Paradise Ridge Winery was a good way to begin my fun and educational trip through Sonoma wine country. The vineyard offered a complete wine-country experience: tasting superb Russian River Valley wines that had been paired with thin-crust pizza made with fresh herbs, taking in the magnificent view of the vineyard while strolling among world-class art in the outdoor gallery, and being entertained by Broadway stars performing under a crescent moon.

Main photo: Visitors enjoy the outdoor sculpture garden at the Paradise Ridge Winery in the Russian River Valley of Sonoma County, California. Credit: Paradise Ridge Winery 

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He invented the mai tai, popularized the margarita and nachos, and introduced American diners to morel mushrooms, sunflower seeds and green peppercorns before most restaurants included them on the menu.

These culinary accomplishments are credited to Victor Bergeron Jr., born in San Francisco in 1902. He opened his first restaurant, Hinky Dinks, in Oakland in 1934, serving up stiff drinks for 15 cents, accompanied by standard fare — beef, pork or lamb alongside two vegetables, potatoes and two slices of French bread with butter — for 20 cents. Hoping to offer something more exciting, he visited the well-known restaurant Don the Beachcomber to observe its combination of rum drinks, Cantonese foods and South Seas atmosphere. Bergeron immediately recognized a winning formula, which he sought to replicate — and in characteristic fashion, believed he could outdo.

By 1938, Bergeron unveiled his own Polynesian restaurant, Trader Vic’s. With travel to Hawaii, Cuba, Tahiti, Japan, Hong Kong and Mexico, he began a nearly 50-year career in which he evangelized the island lifestyle, reimagined “exotic” cuisines and promoted the rums of the world. By the time of his death in 1984, he had opened well-loved and steadily patronized Trader Vic’s restaurants in San Francisco and Los Angeles, plus locations as far afield as Tokyo and London, Singapore and Munich.

The Apostle of Rum

Although Bergeron’s status as inventor of the mai tai is contested by some, journalist and gourmand Lucius Beebe unequivocally christened him “the apostle of rum,” a title well earned by Trader Vic’s extensive drink menus and the contents of his cookbooks. In the first, “Trader Vic’s Book of Food and Drink,” published in 1946, he writes simply, frankly and with palpable enthusiasm for rum in an opening section casually titled, “About Booze.”

Just as Julia Child taught wine, Bergeron insisted upon only high quality and carefully chosen ingredients, distinguishing rums by country of origin and preferred brands in every recipe. He also playfully recommends a slew of concoctions. “Tall ones,” like the Dr. Funk and Haote Pikia, are “for those who like to sit around and shoot the breeze and sip on a good-tasting drink.” Others are “for good old American guzzling” and getting buzzed in short order, such as the Flamingo, which calls for 1½ ounces Puerto Rican rum, a dash of Angostura bitters, a slice of cucumber rind and enough 7-Up to top off a 12-ounce glass.

In his introductory pages, Bergeron, who eventually took on the persona of Trader Vic himself, posits that rum’s unpopularity, at least relative to other spirits such as gin and scotch, was due to its colorful past in which it was “the favorite libation of pirates, sailors, massacring Indians, beachcombers and loose women.” He assured readers that rum had “risen to the ranks of respectability” and “become the favorite potion of millions of civilized people.” For all his groundbreaking, the Trader’s distinctions between “primitive” and “civilized” people, “native” ingredients and “American tastes” would remain a problematic and recurring theme.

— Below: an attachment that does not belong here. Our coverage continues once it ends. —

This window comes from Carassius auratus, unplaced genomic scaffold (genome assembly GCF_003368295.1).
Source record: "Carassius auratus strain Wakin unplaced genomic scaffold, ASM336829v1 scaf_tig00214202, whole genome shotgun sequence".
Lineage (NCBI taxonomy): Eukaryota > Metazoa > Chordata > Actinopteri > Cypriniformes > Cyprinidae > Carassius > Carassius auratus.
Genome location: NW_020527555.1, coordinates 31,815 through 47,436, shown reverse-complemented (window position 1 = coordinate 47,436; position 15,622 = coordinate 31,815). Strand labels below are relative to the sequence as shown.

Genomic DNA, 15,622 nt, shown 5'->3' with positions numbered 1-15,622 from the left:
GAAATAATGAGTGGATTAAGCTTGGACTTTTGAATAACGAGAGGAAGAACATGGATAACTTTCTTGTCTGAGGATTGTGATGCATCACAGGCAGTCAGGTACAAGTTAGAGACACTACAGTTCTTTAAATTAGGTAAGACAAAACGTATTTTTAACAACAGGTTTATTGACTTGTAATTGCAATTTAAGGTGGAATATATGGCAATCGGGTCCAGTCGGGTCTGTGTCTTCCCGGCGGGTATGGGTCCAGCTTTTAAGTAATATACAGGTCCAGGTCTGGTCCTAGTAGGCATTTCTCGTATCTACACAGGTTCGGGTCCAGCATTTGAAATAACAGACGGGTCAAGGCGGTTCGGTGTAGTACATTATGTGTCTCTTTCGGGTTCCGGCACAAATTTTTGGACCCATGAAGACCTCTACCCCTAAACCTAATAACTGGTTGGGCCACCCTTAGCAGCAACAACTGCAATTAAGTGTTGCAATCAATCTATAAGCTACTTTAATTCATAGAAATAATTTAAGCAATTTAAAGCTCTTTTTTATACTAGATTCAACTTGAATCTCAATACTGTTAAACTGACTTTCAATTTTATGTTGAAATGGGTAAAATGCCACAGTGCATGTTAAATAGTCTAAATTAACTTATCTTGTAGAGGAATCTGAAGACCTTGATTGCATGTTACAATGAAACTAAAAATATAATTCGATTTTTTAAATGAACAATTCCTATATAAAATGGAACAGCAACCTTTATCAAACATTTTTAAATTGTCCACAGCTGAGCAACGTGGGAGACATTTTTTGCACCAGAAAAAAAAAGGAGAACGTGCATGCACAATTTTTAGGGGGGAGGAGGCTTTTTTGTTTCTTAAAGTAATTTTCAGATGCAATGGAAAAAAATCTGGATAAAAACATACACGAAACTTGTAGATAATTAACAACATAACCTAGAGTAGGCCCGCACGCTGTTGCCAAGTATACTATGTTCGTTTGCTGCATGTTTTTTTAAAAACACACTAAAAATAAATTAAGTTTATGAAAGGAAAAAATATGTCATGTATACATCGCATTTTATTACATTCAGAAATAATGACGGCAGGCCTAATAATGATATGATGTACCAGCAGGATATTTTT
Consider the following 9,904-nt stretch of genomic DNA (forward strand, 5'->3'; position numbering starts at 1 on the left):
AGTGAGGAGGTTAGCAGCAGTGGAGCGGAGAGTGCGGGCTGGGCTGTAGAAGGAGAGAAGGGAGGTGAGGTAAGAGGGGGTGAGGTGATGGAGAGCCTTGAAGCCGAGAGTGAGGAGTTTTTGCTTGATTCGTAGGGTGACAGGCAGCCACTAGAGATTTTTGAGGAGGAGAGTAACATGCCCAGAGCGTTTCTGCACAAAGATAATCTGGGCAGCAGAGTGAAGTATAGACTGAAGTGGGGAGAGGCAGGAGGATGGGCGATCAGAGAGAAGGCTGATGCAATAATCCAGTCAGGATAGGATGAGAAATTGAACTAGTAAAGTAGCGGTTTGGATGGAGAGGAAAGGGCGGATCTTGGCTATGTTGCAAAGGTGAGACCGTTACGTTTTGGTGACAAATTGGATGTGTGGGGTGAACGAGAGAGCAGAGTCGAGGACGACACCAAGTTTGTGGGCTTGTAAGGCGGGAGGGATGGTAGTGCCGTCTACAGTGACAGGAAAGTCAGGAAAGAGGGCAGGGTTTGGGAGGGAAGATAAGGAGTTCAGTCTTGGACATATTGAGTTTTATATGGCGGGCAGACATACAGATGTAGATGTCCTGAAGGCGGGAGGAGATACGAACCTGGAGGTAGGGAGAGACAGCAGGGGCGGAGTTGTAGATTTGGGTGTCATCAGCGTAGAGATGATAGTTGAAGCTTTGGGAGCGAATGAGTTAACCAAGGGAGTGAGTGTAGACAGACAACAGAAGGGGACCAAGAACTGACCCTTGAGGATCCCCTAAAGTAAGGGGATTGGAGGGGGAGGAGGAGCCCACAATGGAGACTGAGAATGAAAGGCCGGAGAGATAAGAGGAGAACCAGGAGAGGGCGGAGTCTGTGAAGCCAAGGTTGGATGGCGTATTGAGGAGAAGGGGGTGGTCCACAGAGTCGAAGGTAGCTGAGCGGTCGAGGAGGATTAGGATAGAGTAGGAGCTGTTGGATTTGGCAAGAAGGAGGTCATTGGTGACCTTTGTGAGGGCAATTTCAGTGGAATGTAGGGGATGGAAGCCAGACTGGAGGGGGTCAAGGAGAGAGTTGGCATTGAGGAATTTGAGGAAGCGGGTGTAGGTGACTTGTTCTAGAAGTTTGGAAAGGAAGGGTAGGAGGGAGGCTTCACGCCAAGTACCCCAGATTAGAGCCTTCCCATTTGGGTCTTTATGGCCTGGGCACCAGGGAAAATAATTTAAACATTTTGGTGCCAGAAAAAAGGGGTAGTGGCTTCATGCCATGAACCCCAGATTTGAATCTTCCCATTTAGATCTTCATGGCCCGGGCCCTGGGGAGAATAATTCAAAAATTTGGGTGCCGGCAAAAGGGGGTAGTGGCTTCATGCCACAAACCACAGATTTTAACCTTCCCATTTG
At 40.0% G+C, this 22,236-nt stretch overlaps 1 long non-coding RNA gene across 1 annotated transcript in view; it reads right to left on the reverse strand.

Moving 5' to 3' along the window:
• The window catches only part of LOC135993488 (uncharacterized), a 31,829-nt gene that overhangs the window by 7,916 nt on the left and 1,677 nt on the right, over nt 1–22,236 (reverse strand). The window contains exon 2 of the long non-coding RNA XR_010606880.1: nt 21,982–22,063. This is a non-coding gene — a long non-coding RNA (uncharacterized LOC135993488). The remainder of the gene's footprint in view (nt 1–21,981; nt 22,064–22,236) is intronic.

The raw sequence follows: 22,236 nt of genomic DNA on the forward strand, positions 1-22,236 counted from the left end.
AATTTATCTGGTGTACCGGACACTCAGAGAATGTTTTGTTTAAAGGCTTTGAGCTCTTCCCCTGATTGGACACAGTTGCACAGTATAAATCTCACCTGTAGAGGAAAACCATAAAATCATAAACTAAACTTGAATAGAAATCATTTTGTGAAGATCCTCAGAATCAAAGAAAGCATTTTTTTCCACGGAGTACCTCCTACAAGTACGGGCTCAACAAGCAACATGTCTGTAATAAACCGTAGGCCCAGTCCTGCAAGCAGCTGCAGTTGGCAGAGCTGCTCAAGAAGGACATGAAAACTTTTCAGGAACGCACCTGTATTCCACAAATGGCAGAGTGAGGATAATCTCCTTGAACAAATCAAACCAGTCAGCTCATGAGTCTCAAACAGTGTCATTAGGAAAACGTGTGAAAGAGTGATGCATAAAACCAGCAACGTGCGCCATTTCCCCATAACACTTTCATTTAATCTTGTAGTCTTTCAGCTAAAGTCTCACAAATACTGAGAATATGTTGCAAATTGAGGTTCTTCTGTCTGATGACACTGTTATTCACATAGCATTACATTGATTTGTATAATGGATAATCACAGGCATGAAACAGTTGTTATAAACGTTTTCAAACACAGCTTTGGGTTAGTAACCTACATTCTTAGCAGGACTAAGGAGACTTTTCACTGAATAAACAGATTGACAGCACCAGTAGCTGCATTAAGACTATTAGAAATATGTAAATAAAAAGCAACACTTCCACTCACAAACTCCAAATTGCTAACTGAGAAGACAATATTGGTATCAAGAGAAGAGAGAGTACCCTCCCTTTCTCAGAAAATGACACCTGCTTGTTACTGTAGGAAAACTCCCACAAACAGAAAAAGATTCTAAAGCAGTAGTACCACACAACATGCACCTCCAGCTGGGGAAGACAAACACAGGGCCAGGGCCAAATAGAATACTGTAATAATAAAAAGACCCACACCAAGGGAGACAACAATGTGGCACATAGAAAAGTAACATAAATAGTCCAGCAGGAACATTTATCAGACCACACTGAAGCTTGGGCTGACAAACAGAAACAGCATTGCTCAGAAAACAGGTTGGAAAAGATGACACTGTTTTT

Trader Vic’s ‘American’ Food

While his 1948 “Bartender’s Guide” became a standard mixology reference work, Trader Vic’s mark on American cuisine is less straightforward. Borrowing liberally, he combined ingredients, flavors, techniques and methods to form what one food critic described as “more Trader Vic’s food than anything else.” Bergeron vehemently defended the quality of American ingredients and wine against the supposed status afforded by the likes of Russian caviar and French wine. He at times embraced tradition, preparing a variety of dishes using “Chinese barbecue ovens,” which burned white oak logs, rendering what many diners noted as a mild but memorable smoky flavor.

At the same time, the Trader also embraced ready-prepared foods. While other leaders of the food world bemoaned the de-skilling of the American housewife, Bergeron argued that with the help of convenience food products home cooks were actually developing in the kitchen, becoming more able to prepare simple and delicious food. He confidently predicted that the quality of frozen food would improve, citing a frozen prefab chicken dish he had eaten, stating, “If I was the finest chef in the world I couldn’t do it better.” Furthermore, after tasting “green enchiladas in an out-of-the-way Mexican Village,” prepared with canned soup and canned chiles, he proclaimed, “Without cans you can’t live!”

Trader Vic’s world travels earned him a venerated position as one who brought “exotic” and “foreign” delights stateside. He took pride in modifying dishes so that they were more “sophisticated,” his description for better suited to the American palate. In “Trader Vic’s Pacific Island Cookbook,” published in 1968, he altered dishes from Mexico and Texas, taking out oil that he deemed too fatty and chiles he considered overly spicy. In tacos, he substituted chopped beef for shredded to align it with “American tastes.” He spoke of his gustatory creations not as visionary fusion cuisine or reimagined tradition, but as “American food,” a way of eating that he predicted would eventually lead the world. Sure of American potential, he’s quoted quipping, “Think of all those poor little Italians having to eat Italian food every day of the year.” He even took his dishes to the sky, bringing salads dressed with fruit, good-looking and tasty steaks and handmade mai tais to United Airlines flights in the early 1970s.